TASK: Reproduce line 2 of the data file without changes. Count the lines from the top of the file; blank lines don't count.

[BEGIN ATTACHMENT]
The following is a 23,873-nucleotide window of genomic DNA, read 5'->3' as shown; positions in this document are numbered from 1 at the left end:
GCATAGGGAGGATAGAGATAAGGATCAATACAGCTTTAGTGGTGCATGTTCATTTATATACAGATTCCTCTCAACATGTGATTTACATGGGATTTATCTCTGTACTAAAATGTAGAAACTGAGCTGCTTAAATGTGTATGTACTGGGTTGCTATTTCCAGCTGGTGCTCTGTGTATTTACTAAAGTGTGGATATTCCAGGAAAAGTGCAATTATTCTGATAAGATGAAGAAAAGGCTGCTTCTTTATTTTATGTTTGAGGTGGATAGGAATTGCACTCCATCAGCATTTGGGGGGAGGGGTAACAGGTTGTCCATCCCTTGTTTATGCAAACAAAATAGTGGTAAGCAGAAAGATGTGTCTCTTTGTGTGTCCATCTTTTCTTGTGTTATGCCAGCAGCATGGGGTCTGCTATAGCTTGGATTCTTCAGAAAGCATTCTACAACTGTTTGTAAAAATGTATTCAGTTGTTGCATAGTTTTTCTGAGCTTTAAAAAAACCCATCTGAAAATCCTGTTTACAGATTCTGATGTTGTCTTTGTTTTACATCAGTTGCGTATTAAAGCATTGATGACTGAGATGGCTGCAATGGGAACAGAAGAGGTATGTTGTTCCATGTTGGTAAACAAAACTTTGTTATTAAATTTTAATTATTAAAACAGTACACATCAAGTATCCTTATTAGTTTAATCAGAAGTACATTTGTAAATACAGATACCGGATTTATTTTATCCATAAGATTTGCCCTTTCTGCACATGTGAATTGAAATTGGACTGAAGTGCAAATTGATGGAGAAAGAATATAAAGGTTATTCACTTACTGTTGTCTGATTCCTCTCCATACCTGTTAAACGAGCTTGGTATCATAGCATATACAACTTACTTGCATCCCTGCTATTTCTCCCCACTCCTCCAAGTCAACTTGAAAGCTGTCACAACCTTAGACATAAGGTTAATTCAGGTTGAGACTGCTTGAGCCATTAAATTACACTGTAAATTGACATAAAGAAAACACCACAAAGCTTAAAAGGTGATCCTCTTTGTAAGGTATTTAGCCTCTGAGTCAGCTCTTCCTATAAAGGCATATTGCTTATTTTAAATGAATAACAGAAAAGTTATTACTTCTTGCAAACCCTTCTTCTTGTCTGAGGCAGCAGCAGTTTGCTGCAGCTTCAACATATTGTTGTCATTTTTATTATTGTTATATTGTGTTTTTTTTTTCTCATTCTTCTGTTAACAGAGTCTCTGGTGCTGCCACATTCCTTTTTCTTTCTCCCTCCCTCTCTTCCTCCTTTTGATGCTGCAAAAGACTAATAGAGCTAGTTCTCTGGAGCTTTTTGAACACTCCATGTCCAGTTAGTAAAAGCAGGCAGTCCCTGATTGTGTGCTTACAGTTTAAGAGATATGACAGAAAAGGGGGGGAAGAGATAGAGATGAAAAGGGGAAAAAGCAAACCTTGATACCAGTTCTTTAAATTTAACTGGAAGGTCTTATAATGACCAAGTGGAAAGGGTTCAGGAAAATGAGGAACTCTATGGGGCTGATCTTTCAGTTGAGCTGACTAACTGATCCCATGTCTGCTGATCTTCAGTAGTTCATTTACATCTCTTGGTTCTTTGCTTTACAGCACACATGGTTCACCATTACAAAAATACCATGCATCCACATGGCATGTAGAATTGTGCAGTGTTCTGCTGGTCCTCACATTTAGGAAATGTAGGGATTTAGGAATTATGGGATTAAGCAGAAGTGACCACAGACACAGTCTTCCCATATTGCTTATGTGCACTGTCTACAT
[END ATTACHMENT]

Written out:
GCATAGGGAGGATAGAGATAAGGATCAATACAGCTTTAGTGGTGCATGTTCATTTATATACAGATTCCTCTCAACATGTGATTTACATGGGATTTATCTCTGTACTAAAATGTAGAAACTGAGCTGCTTAAATGTGTATGTACTGGGTTGCTATTTCCAGCTGGTGCTCTGTGTATTTACTAAAGTGTGGATATTCCAGGAAAAGTGCAATTATTCTGATAAGATGAAGAAAAGGCTGCTTCTTTATTTTATGTTTGAGGTGGATAGGAATTGCACTCCATCAGCATTTGGGGGGAGGGGTAACAGGTTGTCCATCCCTTGTTTATGCAAACAAAATAGTGGTAAGCAGAAAGATGTGTCTCTTTGTGTGTCCATCTTTTCTTGTGTTATGCCAGCAGCATGGGGTCTGCTATAGCTTGGATTCTTCAGAAAGCATTCTACAACTGTTTGTAAAAATGTATTCAGTTGTTGCATAGTTTTTCTGAGCTTTAAAAAAACCCATCTGAAAATCCTGTTTACAGATTCTGATGTTGTCTTTGTTTTACATCAGTTGCGTATTAAAGCATTGATGACTGAGATGGCTGCAATGGGAACAGAAGAGGTATGTTGTTCCATGTTGGTAAACAAAACTTTGTTATTAAATTTTAATTATTAAAACAGTACACATCAAGTATCCTTATTAGTTTAATCAGAAGTACATTTGTAAATACAGATACCGGATTTATTTTATCCATAAGATTTGCCCTTTCTGCACATGTGAATTGAAATTGGACTGAAGTGCAAATTGATGGAGAAAGAATATAAAGGTTATTCACTTACTGTTGTCTGATTCCTCTCCATACCTGTTAAACGAGCTTGGTATCATAGCATATACAACTTACTTGCATCCCTGCTATTTCTCCCCACTCCTCCAAGTCAACTTGAAAGCTGTCACAACCTTAGACATAAGGTTAATTCAGGTTGAGACTGCTTGAGCCATTAAATTACACTGTAAATTGACATAAAGAAAACACCACAAAGCTTAAAAGGTGATCCTCTTTGTAAGGTATTTAGCCTCTGAGTCAGCTCTTCCTATAAAGGCATATTGCTTATTTTAAATGAATAACAGAAAAGTTATTACTTCTTGCAAACCCTTCTTCTTGTCTGAGGCAGCAGCAGTTTGCTGCAGCTTCAACATATTGTTGTCATTTTTATTATTGTTATATTGTGTTTTTTTTTTCTCATTCTTCTGTTAACAGAGTCTCTGGTGCTGCCACATTCCTTTTTCTTTCTCCCTCCCTCTCTTCCTCCTTTTGATGCTGCAAAAGACTAATAGAGCTAGTTCTCTGGAGCTTTTTGAACACTCCATGTCCAGTTAGTAAAAGCAGGCAGTCCCTGATTGTGTGCTTACAGTTTAAGAGATATGACAGAAAAGGGGGGGAAGAGATAGAGATGAAAAGGGGAAAAAGCAAACCTTGATACCAGTTCTTTAAATTTAACTGGAAGGTCTTATAATGACCAAGTGGAAAGGGTTCAGGAAAATGAGGAACTCTATGGGGCTGATCTTTCAGTTGAGCTGACTAACTGATCCCATGTCTGCTGATCTTCAGTAGTTCATTTACATCTCTTGGTTCTTTGCTTTACAGCACACATGGTTCACCATTACAAAAATACCATGCATCCACATGGCATGTAGAATTGTGCAGTGTTCTGCTGGTCCTCACATTTAGGAAATGTAGGGATTTAGGAATTATGGGATTAAGCAGAAGTGACCACAGACACAGTCTTCCCATATTGCTTATGTGCACTGTCTACAT